Storage was the theme of the first set of talks at the Sun HPC Consortium meeting here in Dresden.
Peter Braam, Vice President for Lustre, spoke first about Open Storage, which we at Sun believe marks an important
shift within our industry comparable to the shift we've seen towards Open Servers and that we expect to see in the
future with networking. Open Storage in a nutshell: an approach that leverages open source software,
open architectures, common components, and the interoperability of open standards used to create innovative storage
products, with breakthrough economics. For example, we do not believe expensive, closed, hardware RAID controllers
are a part of the open storage future. Instead, data integrity will be delivered with software like Sun's ZFS filesystem
with its end-to-end data integrity model using inexpensive disks, and the considerable capabilities of increasing
powerful standard compute servers.
Peter Bojanic, Director of the Lustre Group, spoke next. He started with some fun facts about Lustre, Sun's parallel
cluster file system, which joined Sun's portfolio with the acquisition of Cluster File System, Inc. Some of the
superlatives he mentioned: 25000 clients accessing a single Lustre file system on Red Storm at Sandia
National Laboratory and CEA achieving an aggregate 100 GB/sec transfer rate with their Lustre configuration. He also
pointed out that Lustre is used on 7 of the 10 largest supercomputers in the world (ref. Nov 2007 TOP500.)
Peter spent the bulk of his time discussing the Lustre roadmap, which my fingers were not nimble enough to
capture in any detail. I expect the slides to be posted at some point on the
Consortium website, so watch for them
Harriet Coverston, Sun Distinguished Engineer, spoke about Shared QFS and the
Storage Archive Manager (SAM), two storage products that are well-known in the HPC community.
Perhaps less well-known is that QFS has in an increasing footprint with non-HPC enterprise
customers who need its scalability, performance, and reliability. Home Box Office (HBO) is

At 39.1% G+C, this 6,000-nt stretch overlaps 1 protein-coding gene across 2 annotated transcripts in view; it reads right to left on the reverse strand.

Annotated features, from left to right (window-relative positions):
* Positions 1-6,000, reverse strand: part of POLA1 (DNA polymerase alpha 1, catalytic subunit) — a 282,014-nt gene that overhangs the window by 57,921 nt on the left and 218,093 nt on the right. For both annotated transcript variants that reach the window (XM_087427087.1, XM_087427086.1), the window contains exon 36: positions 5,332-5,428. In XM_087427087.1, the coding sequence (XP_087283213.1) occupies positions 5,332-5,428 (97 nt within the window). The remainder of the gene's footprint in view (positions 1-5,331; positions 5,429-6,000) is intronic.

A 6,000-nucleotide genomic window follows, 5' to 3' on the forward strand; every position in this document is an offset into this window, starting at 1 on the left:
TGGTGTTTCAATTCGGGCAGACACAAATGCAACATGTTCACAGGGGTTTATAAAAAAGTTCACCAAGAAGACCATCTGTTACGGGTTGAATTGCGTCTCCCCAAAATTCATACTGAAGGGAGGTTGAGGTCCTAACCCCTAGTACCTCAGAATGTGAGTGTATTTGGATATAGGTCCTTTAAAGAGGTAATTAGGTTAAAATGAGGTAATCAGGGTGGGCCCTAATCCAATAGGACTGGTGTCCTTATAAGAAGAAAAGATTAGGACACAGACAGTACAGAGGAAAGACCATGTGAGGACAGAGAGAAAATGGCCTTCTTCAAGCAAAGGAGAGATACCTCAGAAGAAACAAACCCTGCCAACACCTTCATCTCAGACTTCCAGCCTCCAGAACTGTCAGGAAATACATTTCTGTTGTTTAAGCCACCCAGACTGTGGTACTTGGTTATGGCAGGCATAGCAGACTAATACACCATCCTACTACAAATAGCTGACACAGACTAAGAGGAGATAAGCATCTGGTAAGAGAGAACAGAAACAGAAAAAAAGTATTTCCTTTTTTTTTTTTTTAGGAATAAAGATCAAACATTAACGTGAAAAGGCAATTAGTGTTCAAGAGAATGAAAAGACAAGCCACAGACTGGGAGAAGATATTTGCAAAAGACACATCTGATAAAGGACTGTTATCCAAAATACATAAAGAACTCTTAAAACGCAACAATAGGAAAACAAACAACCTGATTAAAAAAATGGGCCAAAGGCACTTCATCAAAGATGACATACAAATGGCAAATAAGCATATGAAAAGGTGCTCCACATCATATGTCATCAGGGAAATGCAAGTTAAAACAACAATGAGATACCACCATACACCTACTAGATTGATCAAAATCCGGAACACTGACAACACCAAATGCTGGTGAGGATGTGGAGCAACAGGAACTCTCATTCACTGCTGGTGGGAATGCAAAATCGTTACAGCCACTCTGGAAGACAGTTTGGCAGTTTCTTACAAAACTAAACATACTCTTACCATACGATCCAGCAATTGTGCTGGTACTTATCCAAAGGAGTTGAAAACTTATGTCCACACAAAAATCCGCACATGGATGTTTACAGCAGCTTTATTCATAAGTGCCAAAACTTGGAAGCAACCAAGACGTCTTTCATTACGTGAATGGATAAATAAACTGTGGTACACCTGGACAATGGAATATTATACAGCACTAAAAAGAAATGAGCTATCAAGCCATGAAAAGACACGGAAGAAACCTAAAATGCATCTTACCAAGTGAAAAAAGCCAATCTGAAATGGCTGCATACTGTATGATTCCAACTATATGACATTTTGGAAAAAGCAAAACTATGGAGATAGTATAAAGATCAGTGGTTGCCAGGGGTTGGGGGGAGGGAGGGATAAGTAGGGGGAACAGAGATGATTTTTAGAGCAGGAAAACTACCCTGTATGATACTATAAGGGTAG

a great example of this. Read about their use of QFS here.
After giving an overview of Shared QFS and SAM, Harriet spoke about her group's plans to move to what she
called intelligent storage. The intent is to move from a traditional SAN approach to one that embraces
T10-based object storage mechanisms, which will greatly increase QFS scalability from its current limit of
256 clients to the range of thousands of clients. Read more about object-based storage here.
Our cluster of storage-related talks ended with a presentation by Chris Wood, CTO for Sun's Storage and Data Management Practice.
Chris focused on how Sun plans to deliver complete, modular, and scalable storage solutions rather than merely pieces of excellent
product and technology. The fundamental problem is how to best satisfy a wide range of potentially conflicting user requirements,
the most of common of which are high performance, low cost, high capacity, and a single architectural approach for all workloads.
Sun's approach uses a modular architecture that can grow and shrink based on customer requirements and which leverages Sun's
hardware and software. For example, SAM-QFS for high performance and data archiving, Lustre for additional scalability and performance,
the x4500 storage server, high performance network interface cards (for example, Neptune) and current and future x86 and